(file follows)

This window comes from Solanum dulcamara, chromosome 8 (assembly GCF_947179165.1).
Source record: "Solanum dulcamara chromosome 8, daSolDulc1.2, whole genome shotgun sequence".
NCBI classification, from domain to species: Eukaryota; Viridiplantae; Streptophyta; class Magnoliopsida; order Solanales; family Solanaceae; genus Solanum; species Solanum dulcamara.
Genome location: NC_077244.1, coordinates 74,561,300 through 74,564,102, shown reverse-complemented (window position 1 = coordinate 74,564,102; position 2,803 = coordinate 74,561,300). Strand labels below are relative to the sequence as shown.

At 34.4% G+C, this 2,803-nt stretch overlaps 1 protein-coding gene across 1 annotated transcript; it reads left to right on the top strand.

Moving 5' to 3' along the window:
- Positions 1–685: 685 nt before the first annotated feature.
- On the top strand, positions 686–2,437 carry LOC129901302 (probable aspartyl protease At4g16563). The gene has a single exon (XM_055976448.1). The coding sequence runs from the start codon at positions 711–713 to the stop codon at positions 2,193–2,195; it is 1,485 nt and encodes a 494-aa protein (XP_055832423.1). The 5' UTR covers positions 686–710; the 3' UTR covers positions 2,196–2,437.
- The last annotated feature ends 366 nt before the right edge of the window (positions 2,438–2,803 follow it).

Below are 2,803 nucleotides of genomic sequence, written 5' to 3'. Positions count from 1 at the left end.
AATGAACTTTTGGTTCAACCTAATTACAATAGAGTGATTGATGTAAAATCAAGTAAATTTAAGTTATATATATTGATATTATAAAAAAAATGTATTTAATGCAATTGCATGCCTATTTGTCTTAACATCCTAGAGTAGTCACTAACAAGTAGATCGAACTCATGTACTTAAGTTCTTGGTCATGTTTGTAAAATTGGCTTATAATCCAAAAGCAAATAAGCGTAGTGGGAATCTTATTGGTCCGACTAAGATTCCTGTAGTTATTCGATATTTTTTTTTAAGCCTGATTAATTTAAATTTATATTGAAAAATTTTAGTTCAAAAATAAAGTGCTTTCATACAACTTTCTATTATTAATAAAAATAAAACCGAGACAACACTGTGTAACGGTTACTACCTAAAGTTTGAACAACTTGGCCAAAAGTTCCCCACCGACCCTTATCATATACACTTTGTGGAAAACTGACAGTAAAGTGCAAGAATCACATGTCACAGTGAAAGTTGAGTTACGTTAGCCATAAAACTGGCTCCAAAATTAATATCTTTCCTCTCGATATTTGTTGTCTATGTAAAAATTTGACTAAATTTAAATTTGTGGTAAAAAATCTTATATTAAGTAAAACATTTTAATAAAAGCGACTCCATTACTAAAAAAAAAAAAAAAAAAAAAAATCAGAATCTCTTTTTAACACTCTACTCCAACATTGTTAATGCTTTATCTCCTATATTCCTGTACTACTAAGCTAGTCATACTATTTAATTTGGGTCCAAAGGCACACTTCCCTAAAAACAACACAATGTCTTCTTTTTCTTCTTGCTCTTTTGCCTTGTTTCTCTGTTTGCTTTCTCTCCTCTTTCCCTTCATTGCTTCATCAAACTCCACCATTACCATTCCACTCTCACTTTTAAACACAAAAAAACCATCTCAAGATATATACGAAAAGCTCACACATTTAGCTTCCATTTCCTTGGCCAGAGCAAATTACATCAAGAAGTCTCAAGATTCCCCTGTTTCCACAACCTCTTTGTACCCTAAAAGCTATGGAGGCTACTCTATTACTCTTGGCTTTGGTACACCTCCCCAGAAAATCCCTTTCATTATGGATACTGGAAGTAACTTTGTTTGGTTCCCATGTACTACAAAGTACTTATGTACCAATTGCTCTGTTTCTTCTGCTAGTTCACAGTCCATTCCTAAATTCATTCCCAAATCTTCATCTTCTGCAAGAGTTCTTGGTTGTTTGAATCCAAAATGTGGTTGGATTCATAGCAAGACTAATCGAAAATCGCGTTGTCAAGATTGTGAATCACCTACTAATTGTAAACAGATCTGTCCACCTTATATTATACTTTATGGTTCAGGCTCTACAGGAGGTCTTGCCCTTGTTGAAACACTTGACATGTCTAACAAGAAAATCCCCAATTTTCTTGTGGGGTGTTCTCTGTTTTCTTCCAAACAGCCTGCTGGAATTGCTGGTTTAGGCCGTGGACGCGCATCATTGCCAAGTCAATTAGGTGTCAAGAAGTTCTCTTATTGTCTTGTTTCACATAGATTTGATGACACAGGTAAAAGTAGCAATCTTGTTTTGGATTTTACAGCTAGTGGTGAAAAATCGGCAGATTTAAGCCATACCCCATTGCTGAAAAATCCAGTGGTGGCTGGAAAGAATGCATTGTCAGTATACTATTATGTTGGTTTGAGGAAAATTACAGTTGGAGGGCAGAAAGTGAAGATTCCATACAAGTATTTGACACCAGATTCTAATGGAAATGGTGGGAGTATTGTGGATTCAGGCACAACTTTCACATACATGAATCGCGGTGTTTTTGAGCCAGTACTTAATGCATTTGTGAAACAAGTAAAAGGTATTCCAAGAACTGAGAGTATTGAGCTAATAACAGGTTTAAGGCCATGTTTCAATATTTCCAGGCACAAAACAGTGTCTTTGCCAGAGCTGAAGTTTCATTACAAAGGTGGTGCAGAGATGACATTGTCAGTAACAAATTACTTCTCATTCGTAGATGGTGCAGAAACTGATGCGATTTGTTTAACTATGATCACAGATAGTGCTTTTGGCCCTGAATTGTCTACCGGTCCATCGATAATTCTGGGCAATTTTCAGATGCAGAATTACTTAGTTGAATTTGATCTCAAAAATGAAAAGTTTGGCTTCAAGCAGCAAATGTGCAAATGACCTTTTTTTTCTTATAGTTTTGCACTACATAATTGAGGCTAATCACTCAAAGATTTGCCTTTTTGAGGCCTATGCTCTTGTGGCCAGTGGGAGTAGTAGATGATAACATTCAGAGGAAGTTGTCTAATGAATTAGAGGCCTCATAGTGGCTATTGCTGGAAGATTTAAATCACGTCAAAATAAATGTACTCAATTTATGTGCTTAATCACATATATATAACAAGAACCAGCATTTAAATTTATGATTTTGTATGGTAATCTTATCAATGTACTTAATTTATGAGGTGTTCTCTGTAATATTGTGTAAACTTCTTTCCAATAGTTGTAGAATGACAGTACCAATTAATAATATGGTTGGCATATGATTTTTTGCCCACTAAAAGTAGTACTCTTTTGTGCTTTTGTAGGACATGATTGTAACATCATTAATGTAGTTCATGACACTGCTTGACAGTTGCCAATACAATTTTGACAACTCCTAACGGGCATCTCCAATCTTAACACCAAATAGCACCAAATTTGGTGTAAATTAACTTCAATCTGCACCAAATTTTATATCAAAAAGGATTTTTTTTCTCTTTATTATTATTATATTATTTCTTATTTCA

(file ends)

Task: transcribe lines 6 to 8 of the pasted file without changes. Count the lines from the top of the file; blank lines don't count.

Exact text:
Moving 5' to 3' along the window:
- Positions 1–685: 685 nt before the first annotated feature.
- On the top strand, positions 686–2,437 carry LOC129901302 (probable aspartyl protease At4g16563). The gene has a single exon (XM_055976448.1). The coding sequence runs from the start codon at positions 711–713 to the stop codon at positions 2,193–2,195; it is 1,485 nt and encodes a 494-aa protein (XP_055832423.1). The 5' UTR covers positions 686–710; the 3' UTR covers positions 2,196–2,437.